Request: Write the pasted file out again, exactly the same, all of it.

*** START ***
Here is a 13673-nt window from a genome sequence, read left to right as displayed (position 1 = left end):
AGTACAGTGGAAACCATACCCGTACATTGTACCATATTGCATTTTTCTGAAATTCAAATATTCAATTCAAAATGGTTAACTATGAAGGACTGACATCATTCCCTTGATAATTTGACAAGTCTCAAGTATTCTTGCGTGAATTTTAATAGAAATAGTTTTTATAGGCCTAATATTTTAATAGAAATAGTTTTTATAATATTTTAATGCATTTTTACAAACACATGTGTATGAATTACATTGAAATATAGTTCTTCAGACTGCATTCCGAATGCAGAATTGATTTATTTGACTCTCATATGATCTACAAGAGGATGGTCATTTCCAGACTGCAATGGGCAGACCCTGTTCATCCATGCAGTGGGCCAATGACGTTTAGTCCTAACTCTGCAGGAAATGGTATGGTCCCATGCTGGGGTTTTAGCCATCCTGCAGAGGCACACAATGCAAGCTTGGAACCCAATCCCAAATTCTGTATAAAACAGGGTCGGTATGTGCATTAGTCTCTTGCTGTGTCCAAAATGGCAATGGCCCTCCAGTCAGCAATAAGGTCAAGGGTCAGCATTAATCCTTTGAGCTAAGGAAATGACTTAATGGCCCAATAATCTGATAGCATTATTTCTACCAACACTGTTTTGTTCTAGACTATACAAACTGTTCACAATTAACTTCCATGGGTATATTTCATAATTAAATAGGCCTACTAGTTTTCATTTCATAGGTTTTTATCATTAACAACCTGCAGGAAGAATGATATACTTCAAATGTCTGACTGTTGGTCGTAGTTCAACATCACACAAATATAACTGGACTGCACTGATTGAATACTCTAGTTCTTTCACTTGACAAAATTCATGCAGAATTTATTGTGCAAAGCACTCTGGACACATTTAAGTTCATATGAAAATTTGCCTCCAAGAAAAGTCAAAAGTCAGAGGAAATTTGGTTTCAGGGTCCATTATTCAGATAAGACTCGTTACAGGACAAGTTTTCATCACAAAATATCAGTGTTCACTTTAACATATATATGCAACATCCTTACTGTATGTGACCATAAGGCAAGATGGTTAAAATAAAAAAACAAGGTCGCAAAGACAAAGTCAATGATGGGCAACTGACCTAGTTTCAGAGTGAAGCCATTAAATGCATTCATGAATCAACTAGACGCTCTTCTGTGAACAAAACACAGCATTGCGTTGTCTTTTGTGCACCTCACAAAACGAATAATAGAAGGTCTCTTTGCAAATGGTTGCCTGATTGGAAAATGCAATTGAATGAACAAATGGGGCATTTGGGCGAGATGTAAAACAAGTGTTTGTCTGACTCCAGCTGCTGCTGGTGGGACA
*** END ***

Here is a 13673-nt window from a genome sequence, read left to right as displayed (position 1 = left end):
AGTACAGTGGAAACCATACCCGTACATTGTACCATATTGCATTTTTCTGAAATTCAAATATTCAATTCAAAATGGTTAACTATGAAGGACTGACATCATTCCCTTGATAATTTGACAAGTCTCAAGTATTCTTGCGTGAATTTTAATAGAAATAGTTTTTATAGGCCTAATATTTTAATAGAAATAGTTTTTATAATATTTTAATGCATTTTTACAAACACATGTGTATGAATTACATTGAAATATAGTTCTTCAGACTGCATTCCGAATGCAGAATTGATTTATTTGACTCTCATATGATCTACAAGAGGATGGTCATTTCCAGACTGCAATGGGCAGACCCTGTTCATCCATGCAGTGGGCCAATGACGTTTAGTCCTAACTCTGCAGGAAATGGTATGGTCCCATGCTGGGGTTTTAGCCATCCTGCAGAGGCACACAATGCAAGCTTGGAACCCAATCCCAAATTCTGTATAAAACAGGGTCGGTATGTGCATTAGTCTCTTGCTGTGTCCAAAATGGCAATGGCCCTCCAGTCAGCAATAAGGTCAAGGGTCAGCATTAATCCTTTGAGCTAAGGAAATGACTTAATGGCCCAATAATCTGATAGCATTATTTCTACCAACACTGTTTTGTTCTAGACTATACAAACTGTTCACAATTAACTTCCATGGGTATATTTCATAATTAAATAGGCCTACTAGTTTTCATTTCATAGGTTTTTATCATTAACAACCTGCAGGAAGAATGATATACTTCAAATGTCTGACTGTTGGTCGTAGTTCAACATCACACAAATATAACTGGACTGCACTGATTGAATACTCTAGTTCTTTCACTTGACAAAATTCATGCAGAATTTATTGTGCAAAGCACTCTGGACACATTTAAGTTCATATGAAAATTTGCCTCCAAGAAAAGTCAAAAGTCAGAGGAAATTTGGTTTCAGGGTCCATTATTCAGATAAGACTCGTTACAGGACAAGTTTTCATCACAAAATATCAGTGTTCACTTTAACATATATATGCAACATCCTTACTGTATGTGACCATAAGGCAAGATGGTTAAAATAAAAAAACAAGGTCGCAAAGACAAAGTCAATGATGGGCAACTGACCTAGTTTCAGAGTGAAGCCATTAAATGCATTCATGAATCAACTAGACGCTCTTCTGTGAACAAAACACAGCATTGCGTTGTCTTTTGTGCACCTCACAAAACGAATAATAGAAGGTCTCTTTGCAAATGGTTGCCTGATTGGAAAATGCAATTGAATGAACAAATGGGGCATTTGGGCGAGATGTAAAACAAGTGTTTGTCTGACTCCAGCTGCTGCTGGTGGGACA